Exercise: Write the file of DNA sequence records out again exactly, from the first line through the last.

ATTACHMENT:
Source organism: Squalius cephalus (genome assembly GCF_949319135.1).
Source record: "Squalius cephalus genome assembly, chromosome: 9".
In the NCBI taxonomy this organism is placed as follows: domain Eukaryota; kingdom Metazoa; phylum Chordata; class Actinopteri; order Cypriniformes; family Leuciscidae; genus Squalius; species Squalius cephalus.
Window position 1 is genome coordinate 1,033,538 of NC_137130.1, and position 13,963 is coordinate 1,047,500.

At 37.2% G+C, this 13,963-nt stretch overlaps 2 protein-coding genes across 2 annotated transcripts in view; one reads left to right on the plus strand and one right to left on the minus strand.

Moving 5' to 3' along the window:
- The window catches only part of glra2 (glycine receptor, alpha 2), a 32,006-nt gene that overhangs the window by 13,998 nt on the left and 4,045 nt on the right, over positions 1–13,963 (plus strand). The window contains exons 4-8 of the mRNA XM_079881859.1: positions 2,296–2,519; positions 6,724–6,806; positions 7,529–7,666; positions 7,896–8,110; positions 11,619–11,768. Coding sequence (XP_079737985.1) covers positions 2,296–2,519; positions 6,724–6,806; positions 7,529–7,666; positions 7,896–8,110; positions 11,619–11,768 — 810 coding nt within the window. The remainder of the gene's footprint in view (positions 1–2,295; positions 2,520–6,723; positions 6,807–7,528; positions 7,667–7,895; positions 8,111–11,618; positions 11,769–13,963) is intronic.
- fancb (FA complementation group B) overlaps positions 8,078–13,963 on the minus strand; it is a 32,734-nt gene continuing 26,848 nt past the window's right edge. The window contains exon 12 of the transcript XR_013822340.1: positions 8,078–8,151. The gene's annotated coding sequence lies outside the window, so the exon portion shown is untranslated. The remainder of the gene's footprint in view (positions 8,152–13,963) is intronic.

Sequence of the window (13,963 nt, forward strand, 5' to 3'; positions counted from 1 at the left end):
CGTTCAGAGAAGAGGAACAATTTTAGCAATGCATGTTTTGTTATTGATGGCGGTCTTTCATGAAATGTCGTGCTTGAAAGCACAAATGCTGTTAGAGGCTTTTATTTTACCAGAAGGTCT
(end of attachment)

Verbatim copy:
Source organism: Squalius cephalus (genome assembly GCF_949319135.1).
Source record: "Squalius cephalus genome assembly, chromosome: 9".
In the NCBI taxonomy this organism is placed as follows: domain Eukaryota; kingdom Metazoa; phylum Chordata; class Actinopteri; order Cypriniformes; family Leuciscidae; genus Squalius; species Squalius cephalus.
Window position 1 is genome coordinate 1,033,538 of NC_137130.1, and position 13,963 is coordinate 1,047,500.

At 37.2% G+C, this 13,963-nt stretch overlaps 2 protein-coding genes across 2 annotated transcripts in view; one reads left to right on the plus strand and one right to left on the minus strand.

Moving 5' to 3' along the window:
- The window catches only part of glra2 (glycine receptor, alpha 2), a 32,006-nt gene that overhangs the window by 13,998 nt on the left and 4,045 nt on the right, over positions 1–13,963 (plus strand). The window contains exons 4-8 of the mRNA XM_079881859.1: positions 2,296–2,519; positions 6,724–6,806; positions 7,529–7,666; positions 7,896–8,110; positions 11,619–11,768. Coding sequence (XP_079737985.1) covers positions 2,296–2,519; positions 6,724–6,806; positions 7,529–7,666; positions 7,896–8,110; positions 11,619–11,768 — 810 coding nt within the window. The remainder of the gene's footprint in view (positions 1–2,295; positions 2,520–6,723; positions 6,807–7,528; positions 7,667–7,895; positions 8,111–11,618; positions 11,769–13,963) is intronic.
- fancb (FA complementation group B) overlaps positions 8,078–13,963 on the minus strand; it is a 32,734-nt gene continuing 26,848 nt past the window's right edge. The window contains exon 12 of the transcript XR_013822340.1: positions 8,078–8,151. The gene's annotated coding sequence lies outside the window, so the exon portion shown is untranslated. The remainder of the gene's footprint in view (positions 8,152–13,963) is intronic.

Sequence of the window (13,963 nt, forward strand, 5' to 3'; positions counted from 1 at the left end):
CGTTCAGAGAAGAGGAACAATTTTAGCAATGCATGTTTTGTTATTGATGGCGGTCTTTCATGAAATGTCGTGCTTGAAAGCACAAATGCTGTTAGAGGCTTTTATTTTACCAGAAGGTCT